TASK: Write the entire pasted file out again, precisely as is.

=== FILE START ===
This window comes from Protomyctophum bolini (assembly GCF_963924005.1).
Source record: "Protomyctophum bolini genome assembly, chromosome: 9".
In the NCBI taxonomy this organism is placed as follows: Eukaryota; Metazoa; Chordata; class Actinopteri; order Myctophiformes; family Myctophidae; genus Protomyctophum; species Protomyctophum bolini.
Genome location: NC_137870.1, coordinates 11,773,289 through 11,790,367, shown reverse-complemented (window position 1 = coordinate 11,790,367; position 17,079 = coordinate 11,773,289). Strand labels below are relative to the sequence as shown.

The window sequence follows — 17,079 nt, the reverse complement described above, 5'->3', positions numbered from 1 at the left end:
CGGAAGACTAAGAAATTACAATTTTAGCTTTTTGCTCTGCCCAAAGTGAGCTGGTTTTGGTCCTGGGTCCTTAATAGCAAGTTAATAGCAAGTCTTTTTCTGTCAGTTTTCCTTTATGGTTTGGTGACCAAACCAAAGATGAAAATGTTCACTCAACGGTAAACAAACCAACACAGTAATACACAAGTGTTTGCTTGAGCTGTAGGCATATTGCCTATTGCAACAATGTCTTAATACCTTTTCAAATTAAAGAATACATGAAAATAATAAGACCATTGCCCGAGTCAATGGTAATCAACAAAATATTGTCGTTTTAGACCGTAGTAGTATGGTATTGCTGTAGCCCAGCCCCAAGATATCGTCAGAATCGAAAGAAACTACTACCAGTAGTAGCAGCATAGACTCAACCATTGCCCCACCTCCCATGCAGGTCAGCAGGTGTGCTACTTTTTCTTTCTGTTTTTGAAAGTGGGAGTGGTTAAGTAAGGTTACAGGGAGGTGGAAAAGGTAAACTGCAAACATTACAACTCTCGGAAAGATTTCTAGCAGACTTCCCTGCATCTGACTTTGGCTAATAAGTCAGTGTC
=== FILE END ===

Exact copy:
This window comes from Protomyctophum bolini (assembly GCF_963924005.1).
Source record: "Protomyctophum bolini genome assembly, chromosome: 9".
In the NCBI taxonomy this organism is placed as follows: Eukaryota; Metazoa; Chordata; class Actinopteri; order Myctophiformes; family Myctophidae; genus Protomyctophum; species Protomyctophum bolini.
Genome location: NC_137870.1, coordinates 11,773,289 through 11,790,367, shown reverse-complemented (window position 1 = coordinate 11,790,367; position 17,079 = coordinate 11,773,289). Strand labels below are relative to the sequence as shown.

The window sequence follows — 17,079 nt, the reverse complement described above, 5'->3', positions numbered from 1 at the left end:
CGGAAGACTAAGAAATTACAATTTTAGCTTTTTGCTCTGCCCAAAGTGAGCTGGTTTTGGTCCTGGGTCCTTAATAGCAAGTTAATAGCAAGTCTTTTTCTGTCAGTTTTCCTTTATGGTTTGGTGACCAAACCAAAGATGAAAATGTTCACTCAACGGTAAACAAACCAACACAGTAATACACAAGTGTTTGCTTGAGCTGTAGGCATATTGCCTATTGCAACAATGTCTTAATACCTTTTCAAATTAAAGAATACATGAAAATAATAAGACCATTGCCCGAGTCAATGGTAATCAACAAAATATTGTCGTTTTAGACCGTAGTAGTATGGTATTGCTGTAGCCCAGCCCCAAGATATCGTCAGAATCGAAAGAAACTACTACCAGTAGTAGCAGCATAGACTCAACCATTGCCCCACCTCCCATGCAGGTCAGCAGGTGTGCTACTTTTTCTTTCTGTTTTTGAAAGTGGGAGTGGTTAAGTAAGGTTACAGGGAGGTGGAAAAGGTAAACTGCAAACATTACAACTCTCGGAAAGATTTCTAGCAGACTTCCCTGCATCTGACTTTGGCTAATAAGTCAGTGTC